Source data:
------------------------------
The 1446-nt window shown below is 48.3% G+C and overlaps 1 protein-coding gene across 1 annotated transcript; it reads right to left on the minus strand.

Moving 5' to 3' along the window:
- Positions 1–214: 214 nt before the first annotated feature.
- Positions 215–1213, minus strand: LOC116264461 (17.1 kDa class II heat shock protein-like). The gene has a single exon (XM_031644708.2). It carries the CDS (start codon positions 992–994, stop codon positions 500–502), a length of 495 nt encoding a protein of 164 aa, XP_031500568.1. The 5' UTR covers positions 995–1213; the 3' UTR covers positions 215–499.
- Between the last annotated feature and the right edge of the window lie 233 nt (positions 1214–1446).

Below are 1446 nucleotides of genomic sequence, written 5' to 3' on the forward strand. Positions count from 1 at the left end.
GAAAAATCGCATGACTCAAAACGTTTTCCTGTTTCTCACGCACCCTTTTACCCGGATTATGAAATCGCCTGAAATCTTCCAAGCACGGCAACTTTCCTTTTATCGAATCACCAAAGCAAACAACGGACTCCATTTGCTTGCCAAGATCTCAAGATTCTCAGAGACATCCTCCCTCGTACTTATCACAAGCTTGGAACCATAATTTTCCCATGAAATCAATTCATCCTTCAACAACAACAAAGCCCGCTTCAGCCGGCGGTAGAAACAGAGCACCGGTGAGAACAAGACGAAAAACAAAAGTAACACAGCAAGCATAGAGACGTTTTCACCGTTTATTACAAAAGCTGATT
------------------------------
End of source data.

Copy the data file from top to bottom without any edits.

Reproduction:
The 1446-nt window shown below is 48.3% G+C and overlaps 1 protein-coding gene across 1 annotated transcript; it reads right to left on the minus strand.

Moving 5' to 3' along the window:
- Positions 1–214: 214 nt before the first annotated feature.
- Positions 215–1213, minus strand: LOC116264461 (17.1 kDa class II heat shock protein-like). The gene has a single exon (XM_031644708.2). It carries the CDS (start codon positions 992–994, stop codon positions 500–502), a length of 495 nt encoding a protein of 164 aa, XP_031500568.1. The 5' UTR covers positions 995–1213; the 3' UTR covers positions 215–499.
- Between the last annotated feature and the right edge of the window lie 233 nt (positions 1214–1446).

Below are 1446 nucleotides of genomic sequence, written 5' to 3' on the forward strand. Positions count from 1 at the left end.
GAAAAATCGCATGACTCAAAACGTTTTCCTGTTTCTCACGCACCCTTTTACCCGGATTATGAAATCGCCTGAAATCTTCCAAGCACGGCAACTTTCCTTTTATCGAATCACCAAAGCAAACAACGGACTCCATTTGCTTGCCAAGATCTCAAGATTCTCAGAGACATCCTCCCTCGTACTTATCACAAGCTTGGAACCATAATTTTCCCATGAAATCAATTCATCCTTCAACAACAACAAAGCCCGCTTCAGCCGGCGGTAGAAACAGAGCACCGGTGAGAACAAGACGAAAAACAAAAGTAACACAGCAAGCATAGAGACGTTTTCACCGTTTATTACAAAAGCTGATT